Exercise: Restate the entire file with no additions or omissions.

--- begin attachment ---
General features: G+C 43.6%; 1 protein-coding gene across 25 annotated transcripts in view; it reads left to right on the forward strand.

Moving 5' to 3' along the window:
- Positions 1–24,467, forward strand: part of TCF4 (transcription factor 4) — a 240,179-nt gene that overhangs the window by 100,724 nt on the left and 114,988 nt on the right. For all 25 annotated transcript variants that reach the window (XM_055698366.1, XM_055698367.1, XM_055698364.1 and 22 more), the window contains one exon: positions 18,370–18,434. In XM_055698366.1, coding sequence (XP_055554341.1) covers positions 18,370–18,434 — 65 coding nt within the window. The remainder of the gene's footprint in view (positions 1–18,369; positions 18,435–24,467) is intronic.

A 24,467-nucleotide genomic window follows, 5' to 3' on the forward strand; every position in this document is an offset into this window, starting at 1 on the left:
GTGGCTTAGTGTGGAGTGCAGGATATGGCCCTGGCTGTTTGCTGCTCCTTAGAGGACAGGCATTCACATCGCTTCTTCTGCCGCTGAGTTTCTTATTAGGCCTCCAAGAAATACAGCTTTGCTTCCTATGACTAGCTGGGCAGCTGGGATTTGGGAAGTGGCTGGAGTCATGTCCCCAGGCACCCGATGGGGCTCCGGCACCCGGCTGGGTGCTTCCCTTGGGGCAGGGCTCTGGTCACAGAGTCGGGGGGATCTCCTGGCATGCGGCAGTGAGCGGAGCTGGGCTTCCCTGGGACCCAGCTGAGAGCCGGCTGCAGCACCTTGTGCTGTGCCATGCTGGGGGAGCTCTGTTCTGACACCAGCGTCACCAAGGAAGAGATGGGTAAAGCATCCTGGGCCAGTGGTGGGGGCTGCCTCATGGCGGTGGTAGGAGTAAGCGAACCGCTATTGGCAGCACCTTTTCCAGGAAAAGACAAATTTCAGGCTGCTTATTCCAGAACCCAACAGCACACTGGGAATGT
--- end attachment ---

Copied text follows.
General features: G+C 43.6%; 1 protein-coding gene across 25 annotated transcripts in view; it reads left to right on the forward strand.

Moving 5' to 3' along the window:
- Positions 1–24,467, forward strand: part of TCF4 (transcription factor 4) — a 240,179-nt gene that overhangs the window by 100,724 nt on the left and 114,988 nt on the right. For all 25 annotated transcript variants that reach the window (XM_055698366.1, XM_055698367.1, XM_055698364.1 and 22 more), the window contains one exon: positions 18,370–18,434. In XM_055698366.1, coding sequence (XP_055554341.1) covers positions 18,370–18,434 — 65 coding nt within the window. The remainder of the gene's footprint in view (positions 1–18,369; positions 18,435–24,467) is intronic.

A 24,467-nucleotide genomic window follows, 5' to 3' on the forward strand; every position in this document is an offset into this window, starting at 1 on the left:
GTGGCTTAGTGTGGAGTGCAGGATATGGCCCTGGCTGTTTGCTGCTCCTTAGAGGACAGGCATTCACATCGCTTCTTCTGCCGCTGAGTTTCTTATTAGGCCTCCAAGAAATACAGCTTTGCTTCCTATGACTAGCTGGGCAGCTGGGATTTGGGAAGTGGCTGGAGTCATGTCCCCAGGCACCCGATGGGGCTCCGGCACCCGGCTGGGTGCTTCCCTTGGGGCAGGGCTCTGGTCACAGAGTCGGGGGGATCTCCTGGCATGCGGCAGTGAGCGGAGCTGGGCTTCCCTGGGACCCAGCTGAGAGCCGGCTGCAGCACCTTGTGCTGTGCCATGCTGGGGGAGCTCTGTTCTGACACCAGCGTCACCAAGGAAGAGATGGGTAAAGCATCCTGGGCCAGTGGTGGGGGCTGCCTCATGGCGGTGGTAGGAGTAAGCGAACCGCTATTGGCAGCACCTTTTCCAGGAAAAGACAAATTTCAGGCTGCTTATTCCAGAACCCAACAGCACACTGGGAATGT